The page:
The 51-unit project has capacity to house 167 people and is the latest funded under the City of Portland’s Housing BondRead More…
421 SW 6th Avenue, Suite 500, Portland, OR 97204
Portland’s housing affordability continued to decline in the last year, marking the fourth consecutive year of a citywide rent increase above 5 percent among other indicators, according to the 2016 State of Housing in Portland Report. The second annual report by the Portland Housing Bureau provides a real-time look at Portland’s housing market by geography, housing type, and relative affordability to Portlanders based on their income, household composition, and race and ethnicity using the latest available data. It also details the City’s own policies, programs, and funding for affordable housing.
The new report shows the average monthly rent in Portland rose 7 percent in the last year, with increases as high as 18 percent in units with more than one bedroom. The city’s average rent has increased nearly 30 percent overall since 2012.
The trends are especially troubling for the average Black, Latino, Native American, and single-mother households in Portland, for whom there are no neighborhoods in the city where they can afford to rent. Senior households also saw the number of affordable neighborhoods fall from four to just one in 2016.
In the real estate market, the report shows a steady rise in home prices which has put homeownership increasingly out of reach for many Portlanders. The median home sales price exceeds $400,000 in more than half the city's neighborhoods and the average Portland household can only afford to purchase a home in eight of the 24 neighborhoods. Meanwhile, no neighborhoods anywhere in the city are currently affordable for the average Black, Latino, or Native American household, senior household, or single-mother household to purchase a home.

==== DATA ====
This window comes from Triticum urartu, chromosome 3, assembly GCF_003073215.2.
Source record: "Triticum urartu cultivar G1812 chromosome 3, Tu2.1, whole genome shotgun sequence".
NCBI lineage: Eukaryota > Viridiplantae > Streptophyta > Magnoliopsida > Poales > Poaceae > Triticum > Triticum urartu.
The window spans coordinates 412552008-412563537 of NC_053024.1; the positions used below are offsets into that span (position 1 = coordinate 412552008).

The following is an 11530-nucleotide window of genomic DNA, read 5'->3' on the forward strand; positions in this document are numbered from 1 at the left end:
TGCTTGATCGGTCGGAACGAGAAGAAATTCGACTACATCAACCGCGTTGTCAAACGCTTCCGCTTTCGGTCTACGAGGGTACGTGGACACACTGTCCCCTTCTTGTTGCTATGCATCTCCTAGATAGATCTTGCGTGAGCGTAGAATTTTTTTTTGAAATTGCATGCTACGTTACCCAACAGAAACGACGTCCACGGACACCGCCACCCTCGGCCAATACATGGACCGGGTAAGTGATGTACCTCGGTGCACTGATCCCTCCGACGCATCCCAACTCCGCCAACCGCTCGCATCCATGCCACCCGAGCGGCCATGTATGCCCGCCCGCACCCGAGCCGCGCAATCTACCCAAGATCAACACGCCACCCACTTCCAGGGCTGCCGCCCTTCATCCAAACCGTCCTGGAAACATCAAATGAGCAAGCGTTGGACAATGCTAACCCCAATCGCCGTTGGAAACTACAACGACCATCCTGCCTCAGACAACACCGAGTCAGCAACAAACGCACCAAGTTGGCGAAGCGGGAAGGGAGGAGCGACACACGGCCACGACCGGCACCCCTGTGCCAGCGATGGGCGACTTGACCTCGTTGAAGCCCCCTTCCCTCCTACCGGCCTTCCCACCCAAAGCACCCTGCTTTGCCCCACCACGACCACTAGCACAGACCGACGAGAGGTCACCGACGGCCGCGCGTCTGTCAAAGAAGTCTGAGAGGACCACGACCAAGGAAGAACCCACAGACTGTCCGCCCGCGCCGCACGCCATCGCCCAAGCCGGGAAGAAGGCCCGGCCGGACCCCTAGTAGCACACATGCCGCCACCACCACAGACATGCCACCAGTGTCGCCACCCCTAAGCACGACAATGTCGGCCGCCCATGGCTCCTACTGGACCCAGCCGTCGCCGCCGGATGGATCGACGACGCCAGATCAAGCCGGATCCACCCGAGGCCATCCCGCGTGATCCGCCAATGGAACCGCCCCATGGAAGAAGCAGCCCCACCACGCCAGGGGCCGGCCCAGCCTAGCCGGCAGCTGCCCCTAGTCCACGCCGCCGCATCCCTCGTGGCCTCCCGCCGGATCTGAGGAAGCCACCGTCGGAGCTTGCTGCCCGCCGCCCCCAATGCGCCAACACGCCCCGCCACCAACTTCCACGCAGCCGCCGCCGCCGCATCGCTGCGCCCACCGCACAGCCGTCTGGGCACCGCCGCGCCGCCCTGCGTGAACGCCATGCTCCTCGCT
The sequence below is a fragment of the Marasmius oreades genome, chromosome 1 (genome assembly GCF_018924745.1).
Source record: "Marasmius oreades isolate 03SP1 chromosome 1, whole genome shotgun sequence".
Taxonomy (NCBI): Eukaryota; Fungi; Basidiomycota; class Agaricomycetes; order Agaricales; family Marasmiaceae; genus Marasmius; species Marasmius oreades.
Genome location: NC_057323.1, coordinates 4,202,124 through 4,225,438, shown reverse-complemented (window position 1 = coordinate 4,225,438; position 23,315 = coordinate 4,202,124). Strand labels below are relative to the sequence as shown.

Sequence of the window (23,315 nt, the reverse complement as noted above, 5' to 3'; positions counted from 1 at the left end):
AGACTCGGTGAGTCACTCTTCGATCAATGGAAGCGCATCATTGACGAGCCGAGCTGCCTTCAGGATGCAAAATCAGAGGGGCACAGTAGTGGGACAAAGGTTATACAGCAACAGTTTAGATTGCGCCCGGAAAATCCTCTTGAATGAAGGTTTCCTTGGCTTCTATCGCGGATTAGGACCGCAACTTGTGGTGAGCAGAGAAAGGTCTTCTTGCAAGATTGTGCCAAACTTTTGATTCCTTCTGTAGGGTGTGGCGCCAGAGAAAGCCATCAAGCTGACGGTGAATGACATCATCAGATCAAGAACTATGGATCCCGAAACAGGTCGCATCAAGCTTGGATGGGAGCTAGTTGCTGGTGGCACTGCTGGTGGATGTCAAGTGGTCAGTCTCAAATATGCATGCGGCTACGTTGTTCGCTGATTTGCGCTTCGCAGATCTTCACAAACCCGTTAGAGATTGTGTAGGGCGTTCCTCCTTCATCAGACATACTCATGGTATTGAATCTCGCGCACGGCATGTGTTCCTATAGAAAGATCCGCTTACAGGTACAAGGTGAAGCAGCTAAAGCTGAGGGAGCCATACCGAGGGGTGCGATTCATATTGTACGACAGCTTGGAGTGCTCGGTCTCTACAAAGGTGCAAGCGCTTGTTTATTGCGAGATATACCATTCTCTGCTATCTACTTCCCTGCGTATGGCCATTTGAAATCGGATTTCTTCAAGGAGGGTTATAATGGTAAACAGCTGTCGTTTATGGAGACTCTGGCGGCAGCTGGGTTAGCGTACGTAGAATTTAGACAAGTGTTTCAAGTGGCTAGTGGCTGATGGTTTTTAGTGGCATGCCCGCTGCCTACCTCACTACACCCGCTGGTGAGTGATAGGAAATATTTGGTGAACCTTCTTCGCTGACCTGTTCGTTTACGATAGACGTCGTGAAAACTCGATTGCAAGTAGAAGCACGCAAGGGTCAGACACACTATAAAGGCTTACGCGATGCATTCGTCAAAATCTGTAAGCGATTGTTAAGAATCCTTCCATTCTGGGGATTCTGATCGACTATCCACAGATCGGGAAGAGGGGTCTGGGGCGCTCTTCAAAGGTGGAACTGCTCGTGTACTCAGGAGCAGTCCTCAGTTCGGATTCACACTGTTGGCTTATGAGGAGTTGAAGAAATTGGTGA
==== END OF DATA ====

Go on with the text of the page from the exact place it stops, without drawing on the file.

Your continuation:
“A Portland where people can’t afford to live and work, or realize the dream of homeownership if they are a person of color, a mother trying to provide for her children, a senior citizen, or a low-wage earner working to get by is a Portland we can’t accept,” said Commissioner Dan Saltzman, who oversees the Portland Housing Bureau. “It’s disheartening to see the picture is still bleak for many Portlanders, but I am proud that that we have taken swift action as a City since the last report and are devoting resources and advancing policy to turn the tide on our housing crisis.”
Significant increases in rents and home prices in many East Portland neighborhoods raise serious concerns over economic displacement and housing stability. East Portland neighborhoods saw consistent 10-20 percent increases in home sales prices, as well as some of the city’s largest rent increases.
The report also details the robust City response to the housing crisis since the first report was published last October, including hundreds of millions in new resources for affordable housing, advances in policies to protect vulnerable renters, and the development of an Inclusionary Housing program, which will go before a City Council vote next week. In addition to the 400 affordable housing units produced by the Portland Housing Bureau over the last year, the report also shows that an unprecedented funding award by the bureau this spring added 840 units to City’s pipeline, which now has more than 1,900 affordable units in production, 20 percent of which are targeted to serve the lowest-income households at or below 30 percent Area Median Income ($22,050 a year for a family of four).
“We are dedicating more resources than ever to affordable housing," said Portland Housing Bureau Director Kurt Creager. “As a City, we are doing more than just increasing our investment. The Commissioners, together with the bureaus and the community, have expanded the tools we have to be more nimble in a rapidly changing market and have a greater impact in areas and communities like East Portland where we had limited reach before.”
Click here to download the report.